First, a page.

Monday, 4 September 2017

A Story of Priorities And Compromises

We leave on Saturday for a short cycling jaunt in the Scottish Borders. It involves a few days of cycling, carrying our kit and staying in B&Bs -- so, by our personal definition and style, this qualifies as light touring. 

However, the main point of our trip is to meet up with my youngest sister who will be touring Scotland (by car) for three weeks. Her itinerary begins with two days in Edinburgh. As we have never been to Edinburgh, we thought to ourselves, "wouldn't it be fun to take the train north to a suitable point so that we can spend two days cycling to Edinburgh?"

Our itinerary evolved into: 

  • Day 1: take the train to Berwick-upon-Tweed; 
  • Day 2: cycle to Haddington (approximately 45 miles); 
  • Day 3: cycle to Edinburgh (approximately 25 miles) incorporating a visit to the Battle of Prestonpans site (because, well, Scottish history and Outlander and all that); 
  • Days 4 & 5: visiting and sightseeing in Edinburgh with my sister (along with a long-time friend who is flying into Edinburgh for these 2 days -- she and my sister haven't seen each other in over 20 years); 
  • Day 6: train to Lockerbie then cycle to Kirtlebridge (about 10 miles); 
  • Day 7: cycle to Penrith (about 60 miles); 
  • Day 8: visiting friends in the Lake District (who own a brewery!); then 
  • Day 9: train home. 
The upshot of all this, it's hardly a full-on cycling tour. 

One key feature is that we have no idea what sort of overnight bike security we are going to have, especially right in Edinburgh.

So we decided not to take our "good bikes" but rather our commuters:  Adam's Pinnacle Arkrose and my Surly Cross Check. 

This is Compromise No. 1. 

Depending on our priorities for this trip and how readily these two bikes can be adapted to meet those priorities, we hope we will not regret this! However, given the type of cycling we'll be doing (including a bit of Sustrans off-roading), the rather low mileage and the desire to not take expensive bikes, we think our priorities pointed in this direction. 

Now. Using my daily commuter for touring duties prompted some questions about my current set up on this bike. 

My priorities definitely require being able to carry two water bottles and having access to a few things such as maps and camera without having to stop. 

In commute mode, the Cross Check is fitted with one bottle cage and a small easy-on/off framebag that I use to stash my lights, computer and other sundries when I lock my bike up for the day. 

The obvious change is to use a handlebar bag, which would take over the carry role of the framebag while also freeing up space within the frame to mount a second bottle cage. 

Fine in theory... there are my two key priorities met. 

But.... the current front-end set up on the Cross Check involves: 
  1. Tiagra STI shifters dating from the days when the cables ran outside rather than under the bar tape,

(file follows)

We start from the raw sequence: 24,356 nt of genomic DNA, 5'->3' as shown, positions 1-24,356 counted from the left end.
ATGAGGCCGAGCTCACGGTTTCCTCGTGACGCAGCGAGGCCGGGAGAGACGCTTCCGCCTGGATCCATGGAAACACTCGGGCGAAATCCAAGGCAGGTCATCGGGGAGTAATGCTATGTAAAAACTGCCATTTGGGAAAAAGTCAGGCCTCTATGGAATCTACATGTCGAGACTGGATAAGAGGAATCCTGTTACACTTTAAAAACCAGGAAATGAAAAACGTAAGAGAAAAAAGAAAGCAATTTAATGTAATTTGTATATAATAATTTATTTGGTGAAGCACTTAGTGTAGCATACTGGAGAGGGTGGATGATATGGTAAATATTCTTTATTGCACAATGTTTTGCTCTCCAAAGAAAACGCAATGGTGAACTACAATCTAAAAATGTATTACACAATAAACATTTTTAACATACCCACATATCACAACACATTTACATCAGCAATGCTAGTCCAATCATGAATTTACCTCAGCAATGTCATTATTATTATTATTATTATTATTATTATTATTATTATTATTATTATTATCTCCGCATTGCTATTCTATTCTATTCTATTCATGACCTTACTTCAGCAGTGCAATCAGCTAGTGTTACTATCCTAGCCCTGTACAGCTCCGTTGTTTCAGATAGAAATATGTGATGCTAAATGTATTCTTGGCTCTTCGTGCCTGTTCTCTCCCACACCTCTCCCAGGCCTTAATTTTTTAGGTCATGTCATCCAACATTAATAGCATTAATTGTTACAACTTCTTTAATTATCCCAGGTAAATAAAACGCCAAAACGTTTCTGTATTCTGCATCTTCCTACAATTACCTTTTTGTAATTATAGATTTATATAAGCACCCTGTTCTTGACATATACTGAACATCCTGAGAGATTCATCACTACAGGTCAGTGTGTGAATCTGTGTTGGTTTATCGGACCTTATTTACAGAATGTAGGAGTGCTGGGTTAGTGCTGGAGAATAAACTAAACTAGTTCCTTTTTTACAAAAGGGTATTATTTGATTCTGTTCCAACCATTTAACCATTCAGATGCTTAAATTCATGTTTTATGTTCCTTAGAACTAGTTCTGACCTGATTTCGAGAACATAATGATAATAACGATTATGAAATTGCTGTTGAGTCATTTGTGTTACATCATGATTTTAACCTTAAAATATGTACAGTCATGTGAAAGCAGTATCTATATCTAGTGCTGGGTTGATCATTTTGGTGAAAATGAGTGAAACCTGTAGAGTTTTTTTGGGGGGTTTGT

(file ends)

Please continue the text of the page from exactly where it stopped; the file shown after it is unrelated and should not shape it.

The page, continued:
2. secondary cross-top brake levers, and
  3. fork-mounted dynamo light. 
These factors all pose difficulties: can a handlebar bag be wedged in here somehow?

It has taken a little experimenting and trial and error but I think we may have found a solution: 
  1. a t-bar accessory bracket mounted on the steering tube under the stem, which projects the mounting area for 
  2. a Klick Fix unit sufficiently beyond the cross-top brake levers, on which can be mounted
  3. a small Vaude handlebar bag. 

Clearances are tight but everything does fit quite neatly. I can reach the cross-top brake levers just fine. 

(Will post better photo later!)

I won't be able to use the dynamo light but I can still use my small (battery powered) Exposure light on the accessory bar that is fitted over the stem.

There still remains the question as to how accessible the contents of the bar bag will be on the move, given the cable routing right around the zip opening of the main compartment. But even if it proves too tricky to unzip the main compartment of the bag and pull things out (and then put things back inside and re-zip), I should still be able to access the small top compartment (which has pockets just the right size for my compact camera, a packet of tissue, lip balm, small coin purse, etc.) and of course view the map. 

I expect to discover some drawbacks once we're actually travelling but it's a short trip, so nothing here is a deal breaker. 

Meanwhile, I think overall this is a solution that addresses my priorities while any compromises that may be required are still acceptable. If anyone has any other suggestions, please let me know in the comments!

It will be good to see how the Cross Check performs as a back-up touring bike for trips like this involving mixed-surface trails and some security concerns. 

(Frame bag to come off, bottle cage to be fitted Then add panniers!)

1 comment:

  1. I find these kinds of challenges very interesting. How to refit one bike for a different adventure. You've had a very busy year. I'd love to hear feedback once you're back from your adventure. So glad you are visiting your sister!


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